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Ali Hebert on Travel Nursing

If you ask most nurses when they knew they wanted to be a nurse, they’d most likely say the passion developed at a very young age. Ali Hebert is no exception. She grew up visiting Children’s Health in Dallas, where one of her friends was undergoing treatment, and her desire to make nursing her career began within those hospital walls. The fire in her heart grew even further in high school when she took biology and anatomy, so when she started her undergraduate career at Texas Tech University, she knew, without a doubt, that she would declare pre-nursing as her major.

Ali’s dream job was working in labor and delivery at Baylor Medical Center in Dallas. When the time came to apply to nursing school, she knew that in order to maximize her chances of getting an offer from Baylor when she graduated, she would need to attend nursing school at Baylor. She said it pained her to leave Lubbock and all of the friends she had made through her classes and Kappa Delta, but she said she knew she had to do it for the betterment of her nursing career. So, off to Dallas she went after getting accepted to Baylor’s nursing school.

Ali says her life was pretty “plain Jane” until her first year of nursing school. She grew up in a suburb of Dallas, attended private school, attended a large university, and then got accepted into nursing school. Nothing out of the ordinary happened in her life until her first semester of nursing school. Within two weeks of her first semester, a family friend, who was like a second dad to Ali, fell ill, and sadly, he passed away later in the semester. Then, a relationship Ali felt was forever instead fell apart. These circumstances combined with the rigor and stressors of nursing school almost made Ali want to throw in the towel. But when she reflected on her life and on the passions that drive her, she knew there were no other options; she was going to stick it out and not only finish nursing school, but thrive in her career. And let me tell you; she is thriving.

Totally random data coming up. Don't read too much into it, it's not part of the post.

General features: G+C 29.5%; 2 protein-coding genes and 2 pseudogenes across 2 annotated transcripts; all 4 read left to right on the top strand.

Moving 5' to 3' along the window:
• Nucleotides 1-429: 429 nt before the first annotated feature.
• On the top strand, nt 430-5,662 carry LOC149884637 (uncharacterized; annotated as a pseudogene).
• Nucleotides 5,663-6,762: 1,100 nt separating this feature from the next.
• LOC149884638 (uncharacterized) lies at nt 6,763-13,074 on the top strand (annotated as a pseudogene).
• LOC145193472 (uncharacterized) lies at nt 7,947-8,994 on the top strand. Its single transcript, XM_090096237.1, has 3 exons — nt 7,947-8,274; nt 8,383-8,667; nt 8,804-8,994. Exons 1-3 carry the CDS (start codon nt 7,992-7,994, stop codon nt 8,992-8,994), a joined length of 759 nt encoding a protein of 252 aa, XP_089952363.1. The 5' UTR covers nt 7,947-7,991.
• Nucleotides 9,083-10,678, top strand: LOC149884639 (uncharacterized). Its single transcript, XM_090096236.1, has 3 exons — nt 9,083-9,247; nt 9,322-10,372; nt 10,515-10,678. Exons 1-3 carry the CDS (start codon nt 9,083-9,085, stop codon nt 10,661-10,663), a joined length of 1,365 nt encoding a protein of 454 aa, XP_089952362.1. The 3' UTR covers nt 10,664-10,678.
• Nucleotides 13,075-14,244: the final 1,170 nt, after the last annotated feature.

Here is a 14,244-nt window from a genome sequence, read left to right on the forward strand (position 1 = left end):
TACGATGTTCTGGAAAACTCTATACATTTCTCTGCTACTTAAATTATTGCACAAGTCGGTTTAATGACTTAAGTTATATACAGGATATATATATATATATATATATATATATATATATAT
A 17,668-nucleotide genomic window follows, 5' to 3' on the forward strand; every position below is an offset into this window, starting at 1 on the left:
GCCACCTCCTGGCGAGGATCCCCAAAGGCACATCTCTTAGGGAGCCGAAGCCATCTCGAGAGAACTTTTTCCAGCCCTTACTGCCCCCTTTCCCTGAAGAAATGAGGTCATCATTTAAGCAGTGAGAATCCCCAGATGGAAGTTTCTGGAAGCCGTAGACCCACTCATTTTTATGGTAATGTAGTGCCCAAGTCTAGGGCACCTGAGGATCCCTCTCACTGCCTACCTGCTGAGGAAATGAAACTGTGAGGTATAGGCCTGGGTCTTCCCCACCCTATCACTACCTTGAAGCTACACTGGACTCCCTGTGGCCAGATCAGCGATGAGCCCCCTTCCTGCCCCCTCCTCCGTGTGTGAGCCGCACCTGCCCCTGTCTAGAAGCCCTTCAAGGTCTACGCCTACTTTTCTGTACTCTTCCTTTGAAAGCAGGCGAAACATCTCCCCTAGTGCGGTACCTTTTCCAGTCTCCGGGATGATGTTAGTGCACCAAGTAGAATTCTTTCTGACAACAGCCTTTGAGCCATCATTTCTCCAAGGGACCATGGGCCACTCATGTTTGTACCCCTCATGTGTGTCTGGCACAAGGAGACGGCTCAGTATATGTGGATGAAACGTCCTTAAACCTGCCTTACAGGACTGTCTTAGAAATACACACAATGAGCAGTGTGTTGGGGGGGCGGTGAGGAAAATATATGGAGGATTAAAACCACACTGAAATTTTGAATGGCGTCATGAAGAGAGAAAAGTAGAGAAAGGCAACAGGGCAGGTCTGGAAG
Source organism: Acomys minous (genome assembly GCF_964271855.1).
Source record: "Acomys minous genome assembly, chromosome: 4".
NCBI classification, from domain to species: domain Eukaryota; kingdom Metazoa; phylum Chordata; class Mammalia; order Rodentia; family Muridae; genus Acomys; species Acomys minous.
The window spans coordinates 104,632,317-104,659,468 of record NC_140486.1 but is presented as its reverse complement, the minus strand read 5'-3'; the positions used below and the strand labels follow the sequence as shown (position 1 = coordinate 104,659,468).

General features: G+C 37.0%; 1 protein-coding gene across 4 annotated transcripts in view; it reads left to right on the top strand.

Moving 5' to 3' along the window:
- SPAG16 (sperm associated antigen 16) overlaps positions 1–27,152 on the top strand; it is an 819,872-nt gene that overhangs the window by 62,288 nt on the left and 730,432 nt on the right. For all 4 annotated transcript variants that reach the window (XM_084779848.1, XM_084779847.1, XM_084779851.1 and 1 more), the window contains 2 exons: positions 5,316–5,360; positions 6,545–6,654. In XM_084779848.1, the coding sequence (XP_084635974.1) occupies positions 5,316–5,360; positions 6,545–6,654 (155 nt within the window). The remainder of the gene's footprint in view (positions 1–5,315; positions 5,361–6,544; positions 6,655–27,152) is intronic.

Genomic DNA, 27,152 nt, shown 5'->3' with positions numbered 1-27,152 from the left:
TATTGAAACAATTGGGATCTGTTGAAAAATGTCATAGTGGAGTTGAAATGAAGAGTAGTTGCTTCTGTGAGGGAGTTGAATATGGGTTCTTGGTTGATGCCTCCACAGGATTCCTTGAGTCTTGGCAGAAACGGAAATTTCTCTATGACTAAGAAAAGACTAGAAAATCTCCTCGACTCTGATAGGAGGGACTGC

Upon graduation, Ali got a job in labor and delivery at Baylor Medical Center. Baylor hadn’t hired a new grad in quite a few years, so this was a significant milestone for Ali. She loved her job, she loved being close to friends and family, and she loved being in Dallas. However, when she looked around and noticed her friends were all settling down, getting married and buying houses, she said she felt a bit stationary. As she put it, so perfectly: “I was just tired of waiting for life to happen to me. I was ready to make some moves.” This, my friends, is how Ali became a travel nurse.

Banff National Park in Canada (credit: Ali Hebert)

If you’re unfamiliar with travel nursing, basically, you work with a recruiter, tell them where you want to go, and they work on finding jobs for you that match location and salary. It’s that easy. Ali said she has never had a hard time finding a job. A typical contract is about 13 weeks, but it can be shorter, or you can extend your stay or even decide to make it a permanent gig if things go well at the hospital and they have the need for you at that particular time. So, Ali packed up her stuff into a couple of suitcases and headed to her first job in Seattle.

Ali's pup, Georgia, approves of travel nursing. Squirrels? Not so much. (credit: Ali Hebert)

When Ali and I were speaking for this piece, I joked with her that I can’t tell what’s work and what’s play by her photos I see on Facebook and Instagram. Her life is one big adventure. At this point, she’s worked in Seattle, New York City and now she is in Charleston, S.C., but she’s traveled to Alaska and all over Europe. Ali has a list of places she wants to visit, and she has the opportunity to work in those cities with no baggage (figuratively speaking), no worries and no fear. And she said it has 100 percent been the best decision of her life.

Orcas Island in Washington (credit: Ali Hebert)

Deception Pass in Washington (credit: Ali Hebert)

Auschwitz Memorial and Museum (credit: Ali Hebert)

A city street in Poland (credit: Ali Hebert)